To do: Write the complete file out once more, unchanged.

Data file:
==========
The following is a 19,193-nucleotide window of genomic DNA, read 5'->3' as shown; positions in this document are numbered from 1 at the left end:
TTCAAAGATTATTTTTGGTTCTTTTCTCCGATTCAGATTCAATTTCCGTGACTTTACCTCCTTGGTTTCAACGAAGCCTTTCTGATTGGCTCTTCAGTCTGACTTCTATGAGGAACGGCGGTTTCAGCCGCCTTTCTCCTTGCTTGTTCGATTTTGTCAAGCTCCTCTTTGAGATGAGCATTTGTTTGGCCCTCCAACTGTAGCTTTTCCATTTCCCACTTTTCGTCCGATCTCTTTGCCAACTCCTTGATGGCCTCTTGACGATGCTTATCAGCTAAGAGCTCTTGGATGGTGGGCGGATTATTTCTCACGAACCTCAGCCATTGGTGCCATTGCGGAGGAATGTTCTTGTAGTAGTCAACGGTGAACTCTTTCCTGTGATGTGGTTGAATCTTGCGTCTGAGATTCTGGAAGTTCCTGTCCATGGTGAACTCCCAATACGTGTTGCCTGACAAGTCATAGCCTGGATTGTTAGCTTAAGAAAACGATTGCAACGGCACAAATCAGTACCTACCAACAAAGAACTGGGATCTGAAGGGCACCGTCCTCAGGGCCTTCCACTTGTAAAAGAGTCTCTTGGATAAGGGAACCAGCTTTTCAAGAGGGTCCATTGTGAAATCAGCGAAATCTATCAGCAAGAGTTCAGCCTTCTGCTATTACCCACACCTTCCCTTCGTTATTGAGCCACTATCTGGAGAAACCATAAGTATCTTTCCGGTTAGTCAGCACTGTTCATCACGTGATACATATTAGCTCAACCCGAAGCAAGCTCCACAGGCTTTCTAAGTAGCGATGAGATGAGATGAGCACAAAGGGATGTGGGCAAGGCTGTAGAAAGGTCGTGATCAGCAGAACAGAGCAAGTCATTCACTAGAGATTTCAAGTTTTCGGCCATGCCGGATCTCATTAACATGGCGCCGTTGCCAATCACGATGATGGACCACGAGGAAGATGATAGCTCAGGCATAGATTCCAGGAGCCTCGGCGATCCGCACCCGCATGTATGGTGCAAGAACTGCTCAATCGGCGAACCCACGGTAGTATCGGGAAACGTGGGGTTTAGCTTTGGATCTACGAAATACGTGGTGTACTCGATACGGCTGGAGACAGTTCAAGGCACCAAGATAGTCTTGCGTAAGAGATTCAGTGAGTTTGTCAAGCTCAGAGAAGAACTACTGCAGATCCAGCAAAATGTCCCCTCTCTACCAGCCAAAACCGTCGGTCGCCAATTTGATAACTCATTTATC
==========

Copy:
The following is a 19,193-nucleotide window of genomic DNA, read 5'->3' as shown; positions in this document are numbered from 1 at the left end:
TTCAAAGATTATTTTTGGTTCTTTTCTCCGATTCAGATTCAATTTCCGTGACTTTACCTCCTTGGTTTCAACGAAGCCTTTCTGATTGGCTCTTCAGTCTGACTTCTATGAGGAACGGCGGTTTCAGCCGCCTTTCTCCTTGCTTGTTCGATTTTGTCAAGCTCCTCTTTGAGATGAGCATTTGTTTGGCCCTCCAACTGTAGCTTTTCCATTTCCCACTTTTCGTCCGATCTCTTTGCCAACTCCTTGATGGCCTCTTGACGATGCTTATCAGCTAAGAGCTCTTGGATGGTGGGCGGATTATTTCTCACGAACCTCAGCCATTGGTGCCATTGCGGAGGAATGTTCTTGTAGTAGTCAACGGTGAACTCTTTCCTGTGATGTGGTTGAATCTTGCGTCTGAGATTCTGGAAGTTCCTGTCCATGGTGAACTCCCAATACGTGTTGCCTGACAAGTCATAGCCTGGATTGTTAGCTTAAGAAAACGATTGCAACGGCACAAATCAGTACCTACCAACAAAGAACTGGGATCTGAAGGGCACCGTCCTCAGGGCCTTCCACTTGTAAAAGAGTCTCTTGGATAAGGGAACCAGCTTTTCAAGAGGGTCCATTGTGAAATCAGCGAAATCTATCAGCAAGAGTTCAGCCTTCTGCTATTACCCACACCTTCCCTTCGTTATTGAGCCACTATCTGGAGAAACCATAAGTATCTTTCCGGTTAGTCAGCACTGTTCATCACGTGATACATATTAGCTCAACCCGAAGCAAGCTCCACAGGCTTTCTAAGTAGCGATGAGATGAGATGAGCACAAAGGGATGTGGGCAAGGCTGTAGAAAGGTCGTGATCAGCAGAACAGAGCAAGTCATTCACTAGAGATTTCAAGTTTTCGGCCATGCCGGATCTCATTAACATGGCGCCGTTGCCAATCACGATGATGGACCACGAGGAAGATGATAGCTCAGGCATAGATTCCAGGAGCCTCGGCGATCCGCACCCGCATGTATGGTGCAAGAACTGCTCAATCGGCGAACCCACGGTAGTATCGGGAAACGTGGGGTTTAGCTTTGGATCTACGAAATACGTGGTGTACTCGATACGGCTGGAGACAGTTCAAGGCACCAAGATAGTCTTGCGTAAGAGATTCAGTGAGTTTGTCAAGCTCAGAGAAGAACTACTGCAGATCCAGCAAAATGTCCCCTCTCTACCAGCCAAAACCGTCGGTCGCCAATTTGATAACTCATTTATC